Average is just another word for mediocrity. It is rare that any person or thing that is averaged actually performs at that average level.
What Do Averages Mean to You, In Your World?
Do you rely on averages in your work? If so, I would like to suggest that you consider making a comparison and evaluating customers, products, inventory, employees; anything you need to evaluate the value of by using the 80/20 principle (20% of inputs create 80% of results).
The 80/20 principle reveals that Jane’s performance above is actually not just double Jim’s performance, but about 10-20 TIMES better, if you are looking for an indoctrinated clone.
If you are looking creative ability, Jim may well be the better choice in the 21st century, a time when creativity trumps blind obedience for value, progress and effectiveness.
Just scoring low doesn’t make Jim a candidate for anything, but it might be a sign of strong innovative creativity. That would obviously need to be investigated.
The Slow Behemoth
Since schools are run by the government, and since government is always slow to progress, our children are still being indoctrinated to perform in the 20th century work environment. Many workers are being challenged by the need to be creative due to job loss, while having little to no training or guidance in the creative realm.
The Times, They Are a Changin’
The new awareness and ability of the everyday people to exchange ideas, along with the diminishing industrial complex of this new century has dramatically changed the skills and abilities that are necessary for individuals and businesses to succeed both now and into the future.
Education Trumps Schooling
Unfortunately the old method of schooling is now actually setting young people up for failure. This is made obvious by the number of young adults who graduate from that system to extreme difficulty finding a job, while being deep in debt for the time they spent in school. Their personal advancement is severely hindered by a ball and chain of debt for something that didn’t deliver what was promised.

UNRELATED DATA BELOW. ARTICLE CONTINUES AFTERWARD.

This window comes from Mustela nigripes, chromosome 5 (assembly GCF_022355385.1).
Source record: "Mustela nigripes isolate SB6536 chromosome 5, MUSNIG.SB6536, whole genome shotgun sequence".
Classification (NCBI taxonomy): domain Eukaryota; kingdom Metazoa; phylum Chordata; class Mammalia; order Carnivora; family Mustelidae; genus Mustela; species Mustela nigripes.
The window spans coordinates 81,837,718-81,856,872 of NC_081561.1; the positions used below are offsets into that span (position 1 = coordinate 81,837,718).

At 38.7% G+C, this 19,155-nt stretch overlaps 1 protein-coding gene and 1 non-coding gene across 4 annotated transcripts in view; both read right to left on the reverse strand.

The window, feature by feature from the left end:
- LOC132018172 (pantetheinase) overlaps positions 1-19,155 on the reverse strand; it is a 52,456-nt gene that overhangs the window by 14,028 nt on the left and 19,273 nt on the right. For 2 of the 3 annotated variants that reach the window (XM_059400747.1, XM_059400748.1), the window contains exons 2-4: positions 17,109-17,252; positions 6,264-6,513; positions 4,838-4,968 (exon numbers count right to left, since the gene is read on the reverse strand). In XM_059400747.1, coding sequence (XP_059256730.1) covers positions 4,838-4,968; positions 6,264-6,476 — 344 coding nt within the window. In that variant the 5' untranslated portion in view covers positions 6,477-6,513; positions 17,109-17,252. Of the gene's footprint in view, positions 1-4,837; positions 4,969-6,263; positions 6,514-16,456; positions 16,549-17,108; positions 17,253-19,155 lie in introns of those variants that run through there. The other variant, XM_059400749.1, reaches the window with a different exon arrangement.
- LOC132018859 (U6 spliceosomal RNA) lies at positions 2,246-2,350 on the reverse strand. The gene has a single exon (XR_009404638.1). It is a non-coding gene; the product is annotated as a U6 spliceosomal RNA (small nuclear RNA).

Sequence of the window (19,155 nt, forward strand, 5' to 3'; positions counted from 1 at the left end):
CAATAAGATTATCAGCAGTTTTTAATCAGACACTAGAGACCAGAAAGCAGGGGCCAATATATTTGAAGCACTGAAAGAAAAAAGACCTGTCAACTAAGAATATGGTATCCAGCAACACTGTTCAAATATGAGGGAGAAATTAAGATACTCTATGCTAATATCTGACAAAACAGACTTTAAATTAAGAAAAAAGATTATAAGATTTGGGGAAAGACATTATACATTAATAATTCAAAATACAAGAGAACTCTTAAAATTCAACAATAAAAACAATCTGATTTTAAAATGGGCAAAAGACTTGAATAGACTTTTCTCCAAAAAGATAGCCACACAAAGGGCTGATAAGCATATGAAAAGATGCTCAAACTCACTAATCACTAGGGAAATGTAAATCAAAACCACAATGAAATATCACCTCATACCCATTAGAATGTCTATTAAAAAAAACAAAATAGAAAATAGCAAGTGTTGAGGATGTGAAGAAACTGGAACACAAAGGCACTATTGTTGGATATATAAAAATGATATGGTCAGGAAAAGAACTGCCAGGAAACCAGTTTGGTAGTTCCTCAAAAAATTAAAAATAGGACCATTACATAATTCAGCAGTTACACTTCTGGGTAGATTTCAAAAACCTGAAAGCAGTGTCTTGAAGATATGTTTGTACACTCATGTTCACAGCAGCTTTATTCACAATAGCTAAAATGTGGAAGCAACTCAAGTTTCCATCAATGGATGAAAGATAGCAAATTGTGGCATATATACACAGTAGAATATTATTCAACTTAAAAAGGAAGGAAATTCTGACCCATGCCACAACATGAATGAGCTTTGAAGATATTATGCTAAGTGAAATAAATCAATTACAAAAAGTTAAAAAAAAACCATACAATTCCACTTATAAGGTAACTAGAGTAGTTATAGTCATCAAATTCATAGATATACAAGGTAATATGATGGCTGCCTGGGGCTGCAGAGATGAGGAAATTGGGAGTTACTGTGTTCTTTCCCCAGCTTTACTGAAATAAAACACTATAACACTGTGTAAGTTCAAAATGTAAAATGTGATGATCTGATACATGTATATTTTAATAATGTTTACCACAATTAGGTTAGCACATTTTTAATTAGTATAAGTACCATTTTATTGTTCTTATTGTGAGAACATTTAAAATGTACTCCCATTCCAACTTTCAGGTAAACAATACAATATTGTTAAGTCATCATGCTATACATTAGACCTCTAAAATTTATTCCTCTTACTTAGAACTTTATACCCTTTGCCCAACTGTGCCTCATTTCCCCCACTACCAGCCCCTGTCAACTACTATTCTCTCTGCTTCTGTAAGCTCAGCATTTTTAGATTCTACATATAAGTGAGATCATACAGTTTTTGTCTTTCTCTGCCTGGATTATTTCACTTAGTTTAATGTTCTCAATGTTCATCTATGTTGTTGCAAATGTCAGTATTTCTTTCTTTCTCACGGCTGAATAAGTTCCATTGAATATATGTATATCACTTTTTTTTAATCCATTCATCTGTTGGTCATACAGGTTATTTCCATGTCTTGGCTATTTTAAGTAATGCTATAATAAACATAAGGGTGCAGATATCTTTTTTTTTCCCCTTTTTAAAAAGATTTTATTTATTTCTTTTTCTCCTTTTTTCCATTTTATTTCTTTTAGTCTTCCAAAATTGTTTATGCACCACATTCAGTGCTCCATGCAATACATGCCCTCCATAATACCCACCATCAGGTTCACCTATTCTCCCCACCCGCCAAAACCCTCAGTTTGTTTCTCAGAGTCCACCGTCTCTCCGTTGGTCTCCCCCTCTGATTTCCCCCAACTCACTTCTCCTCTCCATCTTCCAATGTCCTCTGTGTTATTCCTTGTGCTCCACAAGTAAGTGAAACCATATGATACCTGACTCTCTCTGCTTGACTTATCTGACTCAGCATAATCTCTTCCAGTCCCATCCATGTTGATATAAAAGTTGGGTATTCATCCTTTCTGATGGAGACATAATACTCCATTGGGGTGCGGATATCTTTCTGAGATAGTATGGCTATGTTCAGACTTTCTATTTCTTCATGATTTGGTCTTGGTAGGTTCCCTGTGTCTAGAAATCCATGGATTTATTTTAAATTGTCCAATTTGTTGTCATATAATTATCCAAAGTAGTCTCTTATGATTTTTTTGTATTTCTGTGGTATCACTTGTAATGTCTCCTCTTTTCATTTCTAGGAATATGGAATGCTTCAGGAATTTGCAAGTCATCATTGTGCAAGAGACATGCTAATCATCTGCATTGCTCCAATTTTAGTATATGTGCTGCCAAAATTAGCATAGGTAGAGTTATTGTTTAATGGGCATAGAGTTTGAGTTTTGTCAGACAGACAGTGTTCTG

For many grads, debt is causing them to delay marriage, having children or buying a home. They are trying to succeed with one proverbial hand tied behind their backs.
New Century Offers New Options
If you are concerned that your child may be in the process of being indoctrinated to fit into an obsolete career environment, you will benefit by checking out Ashley Logsdon’s blog on how to actually educate your
children. Ashley is a very devoted mom and teacher of her children.
Her kids are some of the best mannered and smartest kids I’ve ever met. Her 9 year old daughter says “The world is my school.”
Ashley’s mother, Joanne Miller also has a site that can help young ladies and their daughters learn how to turn a house into a peaceful home, with strong family ties.
Nature’s Law for Saving Time and Money
For an in depth look into the 80/20 principle, I recommend that you check out Perry Marshall’s book 80/20 Sales and Marketing.
Perry uses sales and marketing to illustrate the truths of the 80/20 principle. When you understand how 80/20 works and the information it reveals, you can apply it to almost anything.
Use it to identify your best customers and their potential to your business. Also for inventory, products, sales and even your thinking. You can also check out Perry’s blog here.
“Success is not something you pursue; it is something that you attract.” – Jim Rohn
Success is attracted by excellence in adding value to human experience.
What will you choose; excellence or average?
I know that some folk will consider this post to be controversial. It is. But it is not an attempt to bash schools, and especially not the people “on the ground” who run them.
As I see it, they are also caught up in a system that has appeared to work well for over a century. Most educators are dedicated people trying to make a positive impact on the world through teaching children. I know some are also advocates for changing the system.
The problem I see is that no one seems to be asking what is the cost of the economic advantage gained by this old system. And few people seem to be asking why do we educate the way we do.
Seth Godin did a TED X talk entitled Stop Stealing Dreams on this subject back in 2012. He suggests that we all ask the question “What is school for?” I strongly recommend watching that 16 minute video.
His talk expanded my knowledge of the facts about what is happening and motivated me to address this subject.
Until we all start talking about it and actually address the issues, our children will continue to forgo their dreams, in return for a mediocre existence. With our help and guidance, they will do better than that.
“Always challenge the status quo.” – Bob Carpenter